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The Original Indiana Five
Their first recording session was held in Long Island City for the tiny Olympic label in April 1923 under the name the Original Indiana Syncopators. At this point the leader of the band was pianist Newman Fier, with trumpeter Johnny Sylvester, trombonist Vincent Grande, clarinetist Johnny Costello, and drummer Tom Morton rounding out the "OI5." By their second session in May, clarinetist Nick Vitalo was added; he would become a mainstay of the group. Banjoist Tony Colucci also was present for the second session. While never officially a member of the OI5, Colucci would appear on many of their recordings.
By September 1923, when the group began to record for Pathé, Newman Fier was out of the band and Sylvester had assumed the helm as leader, with pianist Harry Ford replacing Fier. Costello was likewise gone, leaving the sax and clarinet duties in the OI5 to Vitalo, and he would fulfill this role in the band until its end. At this point, trombonist Grande was replaced by Charlie Panelli. This configuration of the OI5 proved short-lived -- by their first session for Gennett they had ousted Sylvester and replaced him with trumpeter James Christie, and drummer Tom Morton would take over leadership of the band. Morton would continue to lead the band until its demise in 1929. By September 1925 and the OI5's first sessions for OKeh, Panelli was out and trombonist Pete Pellezzi came in -- this would prove to be the beginning of the "classic" lineup of the OI5 and would remain stable until trumpeter Tony Totormas came in to replace Christie in October 1926. The lineup with Totormas, an excellent player with a style similar to that of Bix Beiderbecke, would result in the OI5's greatest recordings.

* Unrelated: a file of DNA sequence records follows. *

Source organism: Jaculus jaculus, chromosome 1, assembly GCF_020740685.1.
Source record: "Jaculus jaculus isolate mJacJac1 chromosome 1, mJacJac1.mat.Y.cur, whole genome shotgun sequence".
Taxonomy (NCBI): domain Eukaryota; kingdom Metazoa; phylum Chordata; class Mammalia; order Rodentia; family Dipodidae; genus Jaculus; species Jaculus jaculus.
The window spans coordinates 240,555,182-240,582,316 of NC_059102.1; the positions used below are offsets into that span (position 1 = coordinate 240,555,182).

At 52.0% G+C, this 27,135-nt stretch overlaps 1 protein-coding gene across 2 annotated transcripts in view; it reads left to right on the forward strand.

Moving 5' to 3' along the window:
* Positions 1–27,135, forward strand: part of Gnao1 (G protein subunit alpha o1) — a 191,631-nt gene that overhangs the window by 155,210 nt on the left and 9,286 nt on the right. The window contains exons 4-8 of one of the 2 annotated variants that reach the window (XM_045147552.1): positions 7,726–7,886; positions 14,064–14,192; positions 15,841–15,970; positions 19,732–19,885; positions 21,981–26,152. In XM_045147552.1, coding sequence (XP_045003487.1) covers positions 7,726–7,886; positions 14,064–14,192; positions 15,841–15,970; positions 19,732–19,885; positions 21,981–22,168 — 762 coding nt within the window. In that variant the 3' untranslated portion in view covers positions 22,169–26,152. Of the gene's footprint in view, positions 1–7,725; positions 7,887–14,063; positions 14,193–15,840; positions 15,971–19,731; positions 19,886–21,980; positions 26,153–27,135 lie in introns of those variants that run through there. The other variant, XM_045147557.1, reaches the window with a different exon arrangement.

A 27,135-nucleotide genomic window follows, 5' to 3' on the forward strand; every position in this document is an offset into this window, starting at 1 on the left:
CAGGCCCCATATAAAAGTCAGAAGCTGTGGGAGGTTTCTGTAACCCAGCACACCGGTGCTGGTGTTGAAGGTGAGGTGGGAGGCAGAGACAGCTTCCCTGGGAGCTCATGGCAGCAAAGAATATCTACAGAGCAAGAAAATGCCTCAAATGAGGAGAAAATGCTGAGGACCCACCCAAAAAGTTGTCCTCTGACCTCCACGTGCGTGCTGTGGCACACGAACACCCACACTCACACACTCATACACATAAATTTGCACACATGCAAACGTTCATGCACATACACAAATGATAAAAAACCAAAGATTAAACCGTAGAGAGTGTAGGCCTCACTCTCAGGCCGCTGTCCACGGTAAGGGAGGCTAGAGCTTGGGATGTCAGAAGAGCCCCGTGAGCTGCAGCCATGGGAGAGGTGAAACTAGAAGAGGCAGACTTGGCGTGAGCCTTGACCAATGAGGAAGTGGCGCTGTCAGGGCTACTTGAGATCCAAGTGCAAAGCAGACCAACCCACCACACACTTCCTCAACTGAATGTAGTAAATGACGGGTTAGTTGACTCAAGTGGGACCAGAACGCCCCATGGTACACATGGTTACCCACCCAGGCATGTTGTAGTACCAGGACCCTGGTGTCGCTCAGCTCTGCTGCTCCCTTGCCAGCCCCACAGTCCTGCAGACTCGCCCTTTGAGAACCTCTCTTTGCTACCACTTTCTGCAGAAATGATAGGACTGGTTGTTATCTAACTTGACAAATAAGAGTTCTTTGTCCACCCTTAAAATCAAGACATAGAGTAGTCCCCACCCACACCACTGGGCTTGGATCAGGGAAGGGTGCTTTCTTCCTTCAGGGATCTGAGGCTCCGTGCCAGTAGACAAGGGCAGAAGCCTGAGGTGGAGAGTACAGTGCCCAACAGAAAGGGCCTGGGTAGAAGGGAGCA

Little is known about the Original Indiana Five's career as a live dance band, outside of the fact that they played Rosemont in Brooklyn and the Blue Bird and Cinderella ballrooms in New York City. It was on records, however, that they had their main impact. The group spent practically its entire recording career (110 78-rpm sides in all) working for budget record labels, including Emerson, Plaza, Cameo, and Bell, in addition to those already mentioned. The best-known recordings of the group were made for Columbia's cheap Harmony subsidiary and also marketed on records on Harmony's budget sister labels, Diva and Velvet-Tone. As Harmony utilized acoustical recording equipment, even as late as 1930, this means that most of the OI5's recorded output is preserved in acoustical sound. Thankfully, the engineers at Harmony knew what they were doing, and the sound quality of the OI5's Harmony recordings is excellent, if a little acoustically boxy. These records were immensely popular with the public, and survive in decent numbers 80 years on, though they are routinely found in nothing less than "played to death" condition.
The OI5's sound is more or less uniformly joyous and uptempo -- they recorded relatively few originals and were most often called upon to cut numbers that had proven successful for other bands. Their earlier recordings reflect the sound and style of the Original Dixieland Jazz Band, but later ones are closer to the more advanced music of contemporary groups associated with Beiderbecke, Frank Trumbauer, and Adrian Rollini.
After their 1929 breakup, the members of the Original Indiana Five, minus Morton, kept in touch, and starting in 1949 held a series of reunion gigs. This lasted at least until the death of Tony Totormas in 1952, and on one occasion the Original Indiana Five are said to have appeared backing up ace saloon singer Frank Sinatra. If anyone saw fit to record the Original Indiana Five in this later incarnation, the evidence has not yet turned up. ~ Uncle Dave Lewis
Track List: The Jazzy Twenties
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